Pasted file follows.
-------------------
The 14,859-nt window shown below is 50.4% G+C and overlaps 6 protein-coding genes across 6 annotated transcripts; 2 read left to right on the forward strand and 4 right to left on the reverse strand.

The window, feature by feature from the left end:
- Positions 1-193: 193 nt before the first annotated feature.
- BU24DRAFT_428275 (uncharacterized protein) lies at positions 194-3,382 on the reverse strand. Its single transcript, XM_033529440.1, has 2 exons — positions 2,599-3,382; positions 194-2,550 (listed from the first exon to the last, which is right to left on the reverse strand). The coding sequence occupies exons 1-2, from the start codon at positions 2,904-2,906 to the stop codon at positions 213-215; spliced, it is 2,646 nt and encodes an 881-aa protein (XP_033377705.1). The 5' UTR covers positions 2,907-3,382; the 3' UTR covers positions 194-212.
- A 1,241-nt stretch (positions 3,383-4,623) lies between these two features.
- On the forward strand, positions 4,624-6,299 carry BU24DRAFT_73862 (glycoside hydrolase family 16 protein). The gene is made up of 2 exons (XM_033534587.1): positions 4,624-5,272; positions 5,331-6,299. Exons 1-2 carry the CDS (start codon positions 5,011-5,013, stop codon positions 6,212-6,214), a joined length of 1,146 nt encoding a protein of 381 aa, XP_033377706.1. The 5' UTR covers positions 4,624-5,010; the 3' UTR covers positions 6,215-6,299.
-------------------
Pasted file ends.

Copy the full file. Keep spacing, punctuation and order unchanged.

The 14,859-nt window shown below is 50.4% G+C and overlaps 6 protein-coding genes across 6 annotated transcripts; 2 read left to right on the forward strand and 4 right to left on the reverse strand.

The window, feature by feature from the left end:
- Positions 1-193: 193 nt before the first annotated feature.
- BU24DRAFT_428275 (uncharacterized protein) lies at positions 194-3,382 on the reverse strand. Its single transcript, XM_033529440.1, has 2 exons — positions 2,599-3,382; positions 194-2,550 (listed from the first exon to the last, which is right to left on the reverse strand). The coding sequence occupies exons 1-2, from the start codon at positions 2,904-2,906 to the stop codon at positions 213-215; spliced, it is 2,646 nt and encodes an 881-aa protein (XP_033377705.1). The 5' UTR covers positions 2,907-3,382; the 3' UTR covers positions 194-212.
- A 1,241-nt stretch (positions 3,383-4,623) lies between these two features.
- On the forward strand, positions 4,624-6,299 carry BU24DRAFT_73862 (glycoside hydrolase family 16 protein). The gene is made up of 2 exons (XM_033534587.1): positions 4,624-5,272; positions 5,331-6,299. Exons 1-2 carry the CDS (start codon positions 5,011-5,013, stop codon positions 6,212-6,214), a joined length of 1,146 nt encoding a protein of 381 aa, XP_033377706.1. The 5' UTR covers positions 4,624-5,010; the 3' UTR covers positions 6,215-6,299.